Posts Tagged ‘novelist’

❝I’d be a carpenter or a furniture maker.❞

— “Small Talk: Tash AwFinancial Times

Related articles:
Tash Aw on the Southeast Asian Literature blog

☞ Giving more details of one’s narrative is always a tricky issue. In any narrative, details must be minimal: one must give only as much as is needed for the narrative, and no more. Too many details would bog down the narrative, and make it slow and meandering (at least for those parts of the narrative where the details were given). But too few details may leave the narrative hanging in the air, and the respondent would not be able to fully understand what is going on in the narrative. As Holly Robinson says in this article, the novelist is presenting a world in his or her novel. One of the ways to adequately present this world is to resort to a back-story (or back-stories). But how much of this should be given?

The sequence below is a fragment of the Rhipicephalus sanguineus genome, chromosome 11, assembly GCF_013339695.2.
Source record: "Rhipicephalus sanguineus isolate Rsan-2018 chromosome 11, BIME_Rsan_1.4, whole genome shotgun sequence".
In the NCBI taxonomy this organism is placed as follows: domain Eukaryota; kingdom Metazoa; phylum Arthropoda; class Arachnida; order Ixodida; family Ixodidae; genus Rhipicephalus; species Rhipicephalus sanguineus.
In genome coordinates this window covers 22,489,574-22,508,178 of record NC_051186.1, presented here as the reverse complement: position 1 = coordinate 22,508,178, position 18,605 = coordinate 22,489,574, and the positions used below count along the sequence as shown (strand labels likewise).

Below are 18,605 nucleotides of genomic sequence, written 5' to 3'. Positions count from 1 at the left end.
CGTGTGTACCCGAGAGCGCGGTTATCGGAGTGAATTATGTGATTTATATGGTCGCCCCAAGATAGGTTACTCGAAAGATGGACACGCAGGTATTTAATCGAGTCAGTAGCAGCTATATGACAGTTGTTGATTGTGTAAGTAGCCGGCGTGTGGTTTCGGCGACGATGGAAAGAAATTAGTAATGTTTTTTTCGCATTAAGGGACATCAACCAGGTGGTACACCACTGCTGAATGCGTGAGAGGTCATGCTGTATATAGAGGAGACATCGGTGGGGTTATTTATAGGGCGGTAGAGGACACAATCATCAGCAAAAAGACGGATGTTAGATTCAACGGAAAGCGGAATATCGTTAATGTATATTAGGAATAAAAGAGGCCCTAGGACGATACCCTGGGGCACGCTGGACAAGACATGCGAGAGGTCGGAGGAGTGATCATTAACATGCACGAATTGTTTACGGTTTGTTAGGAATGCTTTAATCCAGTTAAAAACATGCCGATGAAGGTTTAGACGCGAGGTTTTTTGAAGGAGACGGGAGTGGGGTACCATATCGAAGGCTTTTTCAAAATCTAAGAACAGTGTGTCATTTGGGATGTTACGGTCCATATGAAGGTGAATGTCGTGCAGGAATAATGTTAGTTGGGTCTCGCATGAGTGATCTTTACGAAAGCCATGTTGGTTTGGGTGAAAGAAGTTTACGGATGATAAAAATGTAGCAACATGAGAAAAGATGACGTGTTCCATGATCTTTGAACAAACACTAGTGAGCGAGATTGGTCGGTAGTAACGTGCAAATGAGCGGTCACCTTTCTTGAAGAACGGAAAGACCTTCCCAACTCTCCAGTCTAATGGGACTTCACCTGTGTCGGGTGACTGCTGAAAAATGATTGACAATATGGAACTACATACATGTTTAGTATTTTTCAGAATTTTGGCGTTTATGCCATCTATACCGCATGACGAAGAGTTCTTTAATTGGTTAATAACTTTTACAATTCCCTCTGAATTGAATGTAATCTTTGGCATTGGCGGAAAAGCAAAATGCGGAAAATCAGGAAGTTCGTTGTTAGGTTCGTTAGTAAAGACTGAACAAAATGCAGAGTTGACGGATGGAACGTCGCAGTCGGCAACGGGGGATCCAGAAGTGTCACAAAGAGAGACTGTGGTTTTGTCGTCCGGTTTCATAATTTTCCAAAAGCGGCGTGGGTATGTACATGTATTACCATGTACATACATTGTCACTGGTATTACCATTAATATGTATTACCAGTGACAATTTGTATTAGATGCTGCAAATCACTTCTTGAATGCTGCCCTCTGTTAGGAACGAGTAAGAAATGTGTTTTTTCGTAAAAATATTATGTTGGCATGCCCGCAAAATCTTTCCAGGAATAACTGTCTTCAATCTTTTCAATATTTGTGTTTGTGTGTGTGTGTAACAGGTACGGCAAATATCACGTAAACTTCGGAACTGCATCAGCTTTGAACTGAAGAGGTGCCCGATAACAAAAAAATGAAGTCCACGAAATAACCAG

‟Most of us become novelists because we don’t envision moments. We envision worlds.

Novelists must fully inhabit those worlds to write about them. We don’t just need to know what our characters are doing right now. We must understand who these people were before facing the conflicts we throw their way. But that doesn’t mean our readers have to suffer through reams of back story or flashbacks (the events that happened before your novel opens). In fact, the less back story you have, the better your novel will flow.

This doesn’t mean skimping on character development. Even if you’re writing a plot-driven mystery or an engineer’s wet dream of a science fiction book, you want your characters to develop beyond the paper doll stage. You know their eye colors, the way they walk, the slang they use, and their favorite cocktails. If you’re clever, you’ll even give your bad guys a few good qualities and your heroes some flaws to keep things real and 3D.”

Read more…

by Holly Robinson in The Huffington Post 
Author of Sleeping Tigers and
The Gerbil Farmer’s Daughter: A Memoir